From Hollywood and Westminster to the offices of estate agents and the kitchens of restaurant staff, stories of sexual harassment at work and beyond have been surfacing every day since the Weinstein scandal broke.
But what happens to those women who feel there’s no one to turn to - and even finding themselves cast adrift by management if they do complain?
HuffPost UK speaks to women whose experiences of sexual harassment forced them out of their jobs, and the experts who explain what you can do if you are worried about victimisation.
Sarah* first experienced sexual harassment in the workplace when she was 16 years old. While she was working in a small shop, the owner, who was about 30 at the time, “took a bit of a liking” to her.
“He became very hands on, very fast. So he would touch me as I walked past him. He would squeeze past me… He tried to kiss me one day.
“He engineered it that we were the only two people left in the shop. And I just didn’t know what to do… he was my boss.
“From my point of view he was in a position of authority so I didn’t think you could... say anything.”
Sarah, now 50, says she felt she had no choice but to hand in her notice.
“It felt awful because I think that, when you’re very young you think ‘I’m going to do this, and then I’m going to do that’, and it made me think ‘oh goodness, when I go work for someone else, is that something that’s going to happen’?
“I think, certainly, it did make me a lot more aware of people and what they might do and how they might behave.”
He engineered it that we were the only two people left in the shop. And I just didn’t know what to do… he was my boss. Sarah
And even as she got older, there were things Sarah felt she had to put up with because “in sales it [sexual harassment] was just what happened”.
A Trade Union Congress (TUC) report last year found that on average 52% of women reported experiencing some form of sexual harassment but that in some industries it was much higher. In hospitality industries it is 67%.
Sarah worked with clients in the hospitality business while she was in her 20s working in ad sales in London.
Many of the comments she would encounter from clients would leave her feeling “uncomfortable” and “intimidated”, with male clients making comments such as: “Look at her”, “she is really quite hot, that’s why I got you to come in”.
“It got to the point where you just kind of expected and accepted that you would get lewd comments,” she says.
One day things became even more serious when she went for a meeting with a potential new customer and he locked the door of the shop and started trying to kiss her.
“Within about 10 minutes he was all over me like a rash, trying to kiss me, all sorts, and I was really trying to fight him off,” she says.
“Part of me felt horribly guilty. Because I thought I shouldn’t have got myself into this position.”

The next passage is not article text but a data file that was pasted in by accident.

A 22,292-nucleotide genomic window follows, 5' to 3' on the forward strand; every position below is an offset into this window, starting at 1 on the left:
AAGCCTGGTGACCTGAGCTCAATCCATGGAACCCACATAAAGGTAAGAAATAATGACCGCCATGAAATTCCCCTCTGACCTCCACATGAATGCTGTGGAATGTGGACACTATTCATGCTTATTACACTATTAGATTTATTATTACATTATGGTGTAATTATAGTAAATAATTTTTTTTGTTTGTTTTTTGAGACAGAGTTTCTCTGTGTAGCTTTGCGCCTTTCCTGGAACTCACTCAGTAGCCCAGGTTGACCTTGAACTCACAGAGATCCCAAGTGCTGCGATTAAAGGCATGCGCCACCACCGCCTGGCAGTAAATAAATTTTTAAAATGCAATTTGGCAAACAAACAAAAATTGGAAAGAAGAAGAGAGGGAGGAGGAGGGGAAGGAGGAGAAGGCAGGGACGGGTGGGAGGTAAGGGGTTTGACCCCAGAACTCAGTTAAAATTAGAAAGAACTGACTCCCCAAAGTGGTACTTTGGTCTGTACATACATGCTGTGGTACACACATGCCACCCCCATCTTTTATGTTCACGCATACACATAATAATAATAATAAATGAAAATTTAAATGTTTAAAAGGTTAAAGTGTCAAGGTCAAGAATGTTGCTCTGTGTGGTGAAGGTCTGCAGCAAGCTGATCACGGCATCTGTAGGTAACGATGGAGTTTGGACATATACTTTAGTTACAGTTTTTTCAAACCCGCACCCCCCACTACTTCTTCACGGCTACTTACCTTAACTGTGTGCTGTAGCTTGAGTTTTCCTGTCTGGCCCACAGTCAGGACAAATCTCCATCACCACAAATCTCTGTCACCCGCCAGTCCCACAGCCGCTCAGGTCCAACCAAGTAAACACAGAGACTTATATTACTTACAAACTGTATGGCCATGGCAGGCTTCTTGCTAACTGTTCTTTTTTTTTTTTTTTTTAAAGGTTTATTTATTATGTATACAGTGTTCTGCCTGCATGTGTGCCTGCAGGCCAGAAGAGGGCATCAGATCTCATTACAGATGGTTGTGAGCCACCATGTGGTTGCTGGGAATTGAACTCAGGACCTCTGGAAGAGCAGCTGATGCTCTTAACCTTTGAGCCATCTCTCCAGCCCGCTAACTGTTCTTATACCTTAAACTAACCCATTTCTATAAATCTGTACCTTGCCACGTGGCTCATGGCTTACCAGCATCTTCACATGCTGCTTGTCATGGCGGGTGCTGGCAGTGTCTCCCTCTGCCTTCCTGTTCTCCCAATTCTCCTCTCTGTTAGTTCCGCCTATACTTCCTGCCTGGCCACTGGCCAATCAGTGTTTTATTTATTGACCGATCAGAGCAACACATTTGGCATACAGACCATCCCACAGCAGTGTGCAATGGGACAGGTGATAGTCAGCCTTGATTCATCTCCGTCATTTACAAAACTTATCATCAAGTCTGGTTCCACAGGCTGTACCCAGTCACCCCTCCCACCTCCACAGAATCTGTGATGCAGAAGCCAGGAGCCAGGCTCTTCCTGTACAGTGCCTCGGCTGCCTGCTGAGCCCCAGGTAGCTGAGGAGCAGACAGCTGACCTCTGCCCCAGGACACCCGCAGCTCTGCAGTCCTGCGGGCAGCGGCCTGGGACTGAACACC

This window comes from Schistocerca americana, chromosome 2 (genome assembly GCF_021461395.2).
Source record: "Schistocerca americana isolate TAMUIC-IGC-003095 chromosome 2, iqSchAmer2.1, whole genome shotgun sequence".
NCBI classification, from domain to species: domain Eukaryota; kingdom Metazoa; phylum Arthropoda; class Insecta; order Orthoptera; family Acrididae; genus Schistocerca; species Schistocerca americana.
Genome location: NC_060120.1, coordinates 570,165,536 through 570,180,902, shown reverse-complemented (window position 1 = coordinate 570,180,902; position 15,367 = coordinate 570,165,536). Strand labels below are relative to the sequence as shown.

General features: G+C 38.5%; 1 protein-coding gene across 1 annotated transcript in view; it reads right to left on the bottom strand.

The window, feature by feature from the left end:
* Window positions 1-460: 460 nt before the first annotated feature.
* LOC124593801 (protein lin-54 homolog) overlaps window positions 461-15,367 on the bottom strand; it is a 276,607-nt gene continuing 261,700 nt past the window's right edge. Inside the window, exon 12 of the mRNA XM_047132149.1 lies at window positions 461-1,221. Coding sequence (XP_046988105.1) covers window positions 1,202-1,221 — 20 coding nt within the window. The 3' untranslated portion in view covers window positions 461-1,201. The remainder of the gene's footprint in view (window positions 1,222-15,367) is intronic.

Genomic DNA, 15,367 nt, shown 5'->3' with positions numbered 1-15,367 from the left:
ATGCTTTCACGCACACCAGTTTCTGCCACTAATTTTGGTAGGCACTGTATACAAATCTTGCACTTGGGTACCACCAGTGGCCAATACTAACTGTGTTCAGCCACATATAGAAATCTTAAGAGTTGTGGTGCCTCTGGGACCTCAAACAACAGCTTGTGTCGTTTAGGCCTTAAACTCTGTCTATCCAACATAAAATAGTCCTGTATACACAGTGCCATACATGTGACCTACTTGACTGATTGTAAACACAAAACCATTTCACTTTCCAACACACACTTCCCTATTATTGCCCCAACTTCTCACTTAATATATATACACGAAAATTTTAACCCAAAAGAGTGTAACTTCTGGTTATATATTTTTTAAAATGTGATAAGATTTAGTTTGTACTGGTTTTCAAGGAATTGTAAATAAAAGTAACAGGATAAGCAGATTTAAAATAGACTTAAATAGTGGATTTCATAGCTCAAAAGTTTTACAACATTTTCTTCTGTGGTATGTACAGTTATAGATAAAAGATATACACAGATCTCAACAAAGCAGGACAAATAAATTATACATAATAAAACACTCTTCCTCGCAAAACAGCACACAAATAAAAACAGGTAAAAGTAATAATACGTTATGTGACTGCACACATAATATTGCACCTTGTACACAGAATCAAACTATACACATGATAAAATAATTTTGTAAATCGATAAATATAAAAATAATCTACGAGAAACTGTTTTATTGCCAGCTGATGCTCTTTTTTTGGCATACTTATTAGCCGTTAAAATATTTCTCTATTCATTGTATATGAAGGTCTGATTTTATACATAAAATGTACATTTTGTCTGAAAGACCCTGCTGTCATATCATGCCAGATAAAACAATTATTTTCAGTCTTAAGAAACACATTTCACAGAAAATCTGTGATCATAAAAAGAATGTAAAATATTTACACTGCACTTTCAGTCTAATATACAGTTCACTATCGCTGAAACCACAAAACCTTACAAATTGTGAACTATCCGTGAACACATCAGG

She managed to extricate herself from the situation and reported the matter to the police, although she says no further action was taken against the man.
When Sarah was 40, the owner of the sales company she worked in would “squeeze past” her at “every opportunity” and asked her to have an affair with him.
“My marriage had just ended six months before that and I was incredibly vulnerable and, again, it just took me back to being very young, to being 16 and this completely inappropriate comment and I just didn’t know what to do.”
Sarah was a single mother by this point and had to make the difficult position to hand in her notice.
“I had to resign because I felt terrible. I just felt awful.”
Sarah says that she did not know who she should take the complaint to in any of these cases, particularly the ones when she was 16 and 40, because both involved the owner of the company.
When asked how she feels that these men essentially forced her out of work, Sarah says: “It makes me angry. It’s unfair that they put someone in that position, purely because they need a power fix. That’s all it’s about.”
Scarlet Harris, women’s equality officer at the TUC, says some women who want to leave their jobs may feel they can’t because of their financial responsibilities.
“The financial imperative for women to stay in a job where they don’t feel safe in some cases or where they are being harassed or discriminated against ... is something that’s really important to highlight,” she tells HuffPost UK.
In research conducted by the TUC, 11% of women aged 25 to 39 said that sexual harassment made them want to leave their job but that they couldn’t because of financial or other factors.
Joy* was in her early 40s when she lost her job as a negotiator at an estate agents in London. She believes that she was sacked from her role because she complained about sexual harassment in the company a few weeks previously.
Joy says the incident happened after a male manager asked to speak to her one day in a small room in the office.
When they were alone in the room together, she said: “He grabbed me for a full crotch hug and then… he held my face and kissed both my cheeks. This guy was huge, about 6ft 5.”